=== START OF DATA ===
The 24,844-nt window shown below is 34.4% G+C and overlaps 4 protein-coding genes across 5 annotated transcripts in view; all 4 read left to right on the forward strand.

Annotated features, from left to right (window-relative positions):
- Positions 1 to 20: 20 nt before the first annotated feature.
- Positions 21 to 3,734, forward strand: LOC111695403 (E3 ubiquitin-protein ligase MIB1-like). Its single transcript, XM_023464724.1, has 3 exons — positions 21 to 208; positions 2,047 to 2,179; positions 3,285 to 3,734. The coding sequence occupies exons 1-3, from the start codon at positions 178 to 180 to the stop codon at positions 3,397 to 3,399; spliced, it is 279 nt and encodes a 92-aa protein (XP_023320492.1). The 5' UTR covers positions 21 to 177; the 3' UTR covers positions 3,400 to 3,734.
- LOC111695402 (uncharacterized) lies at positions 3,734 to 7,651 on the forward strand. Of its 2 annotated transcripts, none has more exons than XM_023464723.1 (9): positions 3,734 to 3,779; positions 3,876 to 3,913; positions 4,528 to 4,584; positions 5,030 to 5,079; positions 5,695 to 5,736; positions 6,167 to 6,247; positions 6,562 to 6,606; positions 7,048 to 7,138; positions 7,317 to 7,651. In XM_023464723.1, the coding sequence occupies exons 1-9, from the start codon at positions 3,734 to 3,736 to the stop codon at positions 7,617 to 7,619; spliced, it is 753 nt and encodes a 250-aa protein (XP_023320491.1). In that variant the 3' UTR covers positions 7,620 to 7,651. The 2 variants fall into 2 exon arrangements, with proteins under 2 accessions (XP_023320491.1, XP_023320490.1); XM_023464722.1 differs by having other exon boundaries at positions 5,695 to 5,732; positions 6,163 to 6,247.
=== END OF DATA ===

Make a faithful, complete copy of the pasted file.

The 24,844-nt window shown below is 34.4% G+C and overlaps 4 protein-coding genes across 5 annotated transcripts in view; all 4 read left to right on the forward strand.

Annotated features, from left to right (window-relative positions):
- Positions 1 to 20: 20 nt before the first annotated feature.
- Positions 21 to 3,734, forward strand: LOC111695403 (E3 ubiquitin-protein ligase MIB1-like). Its single transcript, XM_023464724.1, has 3 exons — positions 21 to 208; positions 2,047 to 2,179; positions 3,285 to 3,734. The coding sequence occupies exons 1-3, from the start codon at positions 178 to 180 to the stop codon at positions 3,397 to 3,399; spliced, it is 279 nt and encodes a 92-aa protein (XP_023320492.1). The 5' UTR covers positions 21 to 177; the 3' UTR covers positions 3,400 to 3,734.
- LOC111695402 (uncharacterized) lies at positions 3,734 to 7,651 on the forward strand. Of its 2 annotated transcripts, none has more exons than XM_023464723.1 (9): positions 3,734 to 3,779; positions 3,876 to 3,913; positions 4,528 to 4,584; positions 5,030 to 5,079; positions 5,695 to 5,736; positions 6,167 to 6,247; positions 6,562 to 6,606; positions 7,048 to 7,138; positions 7,317 to 7,651. In XM_023464723.1, the coding sequence occupies exons 1-9, from the start codon at positions 3,734 to 3,736 to the stop codon at positions 7,617 to 7,619; spliced, it is 753 nt and encodes a 250-aa protein (XP_023320491.1). In that variant the 3' UTR covers positions 7,620 to 7,651. The 2 variants fall into 2 exon arrangements, with proteins under 2 accessions (XP_023320491.1, XP_023320490.1); XM_023464722.1 differs by having other exon boundaries at positions 5,695 to 5,732; positions 6,163 to 6,247.